irreparable loss of an artist of rare quality. In retaliation
she wrote a letter to our company withdrawing from us the right to
play her gramaphone records from any station of All India Radio.
Accordingly, AIR had to suspend the playing of her records. Her
records, however, continued to be broadcast by Goa Radio. Goa was
then Portuguese territory and she, having originally come from
Goa had innumerable admirers there. After independence, the people
of Goa, who now came under Indian jurisdiction, were deprived
of the privilege of hearing her on the radio.
I have always regretted that we could not make even one LP with her.
We tried to make up for this by issuing an LP of the 78 r.p.m.
recordings of her which we had issued previously.
Somewhere around 1942-44 Kesarbai honoured me with a visit to
my house in Dadar. I was glad to see her and was pleasantly
surprised when she told me the reason for doing me this honour.
She had just come back after an engagement with the prince of
Kashmir. While there, she was asked by the Maharani to sing
a devotional song. She therefore requested me to suggest a
suitable bhaktigeet. I sang a few bhajans I knew and one of these
she liked very much. The story of the bhajan was this: Radha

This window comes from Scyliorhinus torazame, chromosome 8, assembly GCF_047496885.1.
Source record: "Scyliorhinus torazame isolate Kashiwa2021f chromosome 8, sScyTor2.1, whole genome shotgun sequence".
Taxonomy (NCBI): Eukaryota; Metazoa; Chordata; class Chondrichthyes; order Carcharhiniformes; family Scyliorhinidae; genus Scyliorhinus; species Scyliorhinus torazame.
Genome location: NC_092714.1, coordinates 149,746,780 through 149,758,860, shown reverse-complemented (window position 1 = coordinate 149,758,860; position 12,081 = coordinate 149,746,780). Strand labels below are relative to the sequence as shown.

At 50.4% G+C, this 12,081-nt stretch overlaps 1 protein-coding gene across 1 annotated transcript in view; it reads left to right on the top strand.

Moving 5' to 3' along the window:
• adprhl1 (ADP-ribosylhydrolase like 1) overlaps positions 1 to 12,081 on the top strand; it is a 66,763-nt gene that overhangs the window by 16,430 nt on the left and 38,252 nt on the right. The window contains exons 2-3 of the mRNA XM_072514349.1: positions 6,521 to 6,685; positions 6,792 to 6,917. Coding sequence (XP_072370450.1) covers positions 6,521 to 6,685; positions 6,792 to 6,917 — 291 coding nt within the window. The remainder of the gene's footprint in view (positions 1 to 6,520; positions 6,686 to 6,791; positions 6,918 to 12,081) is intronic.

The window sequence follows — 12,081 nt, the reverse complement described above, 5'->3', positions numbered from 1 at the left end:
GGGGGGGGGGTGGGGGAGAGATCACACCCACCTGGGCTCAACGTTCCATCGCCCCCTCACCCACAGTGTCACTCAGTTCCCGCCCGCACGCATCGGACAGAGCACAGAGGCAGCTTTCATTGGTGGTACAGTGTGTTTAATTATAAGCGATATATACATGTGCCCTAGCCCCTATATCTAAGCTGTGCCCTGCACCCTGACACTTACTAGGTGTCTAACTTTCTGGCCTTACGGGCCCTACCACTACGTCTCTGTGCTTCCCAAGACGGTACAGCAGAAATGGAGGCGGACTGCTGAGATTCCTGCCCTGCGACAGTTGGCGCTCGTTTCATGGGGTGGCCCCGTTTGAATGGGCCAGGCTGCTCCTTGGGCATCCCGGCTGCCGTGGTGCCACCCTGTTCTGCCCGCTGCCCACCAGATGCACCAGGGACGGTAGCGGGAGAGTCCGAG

prays to god that she may be transformed into a flute so that
she might get from Lord Krishna what as Radha she would never
get. The bhajan then described how the flute was played morning,
evening and night, and how she was rewarded by Lord Krishna.
The tune I gave this bhajan was very appropriate and was also
in perfect classical style. The mukhada was in Rag Tilang and
the three antaras had the tunes of fitting morning, evening and
night ragas. Kesarbai got the song written out and made me
sing it several times. I unfortunately did not have the good
fortune to hear her sing this composition in her incomparable
voice and style. Maybe it was only heard within the walls of the
royal palace in Kashmir.
A year before her demise she was completely bed-ridden. Sur
Singar Samsad decided to honour her at her residence. I
accompanied our president Mr. V.S. Page and director Mr. Brij
Narayan to her residence and we paid our homage to this
'Gantapasvini' (a lady singer totally dedicated to her art).
She very endearingly asked me to sit near her and sing to her
one of my popular songs.
Soon after this, while I was away on a visit to America,
Kesarbai breathed her last, and Indian Classical Music was
left poor and forlorn. While extolling Kesarbai's artistic
genius, I have one regret. She kept her exemplary talents
to herself alone. In her long life of nearly 90 years she
did not have a single disciple who could carry further her
inimitable gayaki and tradition of the Jaipur gharana. Maybe
she did not come across a disciple worthy of receiving her
art and blessings.